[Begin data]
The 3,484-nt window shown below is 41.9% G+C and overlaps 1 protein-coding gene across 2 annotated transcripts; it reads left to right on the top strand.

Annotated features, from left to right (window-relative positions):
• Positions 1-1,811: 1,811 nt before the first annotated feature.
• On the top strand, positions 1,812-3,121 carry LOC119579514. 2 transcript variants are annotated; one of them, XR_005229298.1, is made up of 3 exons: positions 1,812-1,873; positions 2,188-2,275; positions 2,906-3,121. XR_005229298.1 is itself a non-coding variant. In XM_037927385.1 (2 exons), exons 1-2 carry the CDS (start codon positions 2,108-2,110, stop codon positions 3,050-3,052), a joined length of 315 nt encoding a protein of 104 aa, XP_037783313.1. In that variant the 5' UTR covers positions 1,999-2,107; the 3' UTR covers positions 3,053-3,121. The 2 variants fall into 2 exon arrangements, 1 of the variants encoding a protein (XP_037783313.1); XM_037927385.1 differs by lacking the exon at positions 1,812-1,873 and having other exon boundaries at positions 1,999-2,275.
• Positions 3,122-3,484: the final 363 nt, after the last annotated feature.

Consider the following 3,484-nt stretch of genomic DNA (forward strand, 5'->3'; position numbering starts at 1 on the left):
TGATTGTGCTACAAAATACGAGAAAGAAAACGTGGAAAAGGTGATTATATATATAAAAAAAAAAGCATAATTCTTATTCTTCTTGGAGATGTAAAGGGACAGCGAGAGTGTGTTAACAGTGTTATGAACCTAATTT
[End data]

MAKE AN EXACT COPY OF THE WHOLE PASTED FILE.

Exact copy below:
The 3,484-nt window shown below is 41.9% G+C and overlaps 1 protein-coding gene across 2 annotated transcripts; it reads left to right on the top strand.

Annotated features, from left to right (window-relative positions):
• Positions 1-1,811: 1,811 nt before the first annotated feature.
• On the top strand, positions 1,812-3,121 carry LOC119579514. 2 transcript variants are annotated; one of them, XR_005229298.1, is made up of 3 exons: positions 1,812-1,873; positions 2,188-2,275; positions 2,906-3,121. XR_005229298.1 is itself a non-coding variant. In XM_037927385.1 (2 exons), exons 1-2 carry the CDS (start codon positions 2,108-2,110, stop codon positions 3,050-3,052), a joined length of 315 nt encoding a protein of 104 aa, XP_037783313.1. In that variant the 5' UTR covers positions 1,999-2,107; the 3' UTR covers positions 3,053-3,121. The 2 variants fall into 2 exon arrangements, 1 of the variants encoding a protein (XP_037783313.1); XM_037927385.1 differs by lacking the exon at positions 1,812-1,873 and having other exon boundaries at positions 1,999-2,275.
• Positions 3,122-3,484: the final 363 nt, after the last annotated feature.

Consider the following 3,484-nt stretch of genomic DNA (forward strand, 5'->3'; position numbering starts at 1 on the left):
TGATTGTGCTACAAAATACGAGAAAGAAAACGTGGAAAAGGTGATTATATATATAAAAAAAAAAGCATAATTCTTATTCTTCTTGGAGATGTAAAGGGACAGCGAGAGTGTGTTAACAGTGTTATGAACCTAATTT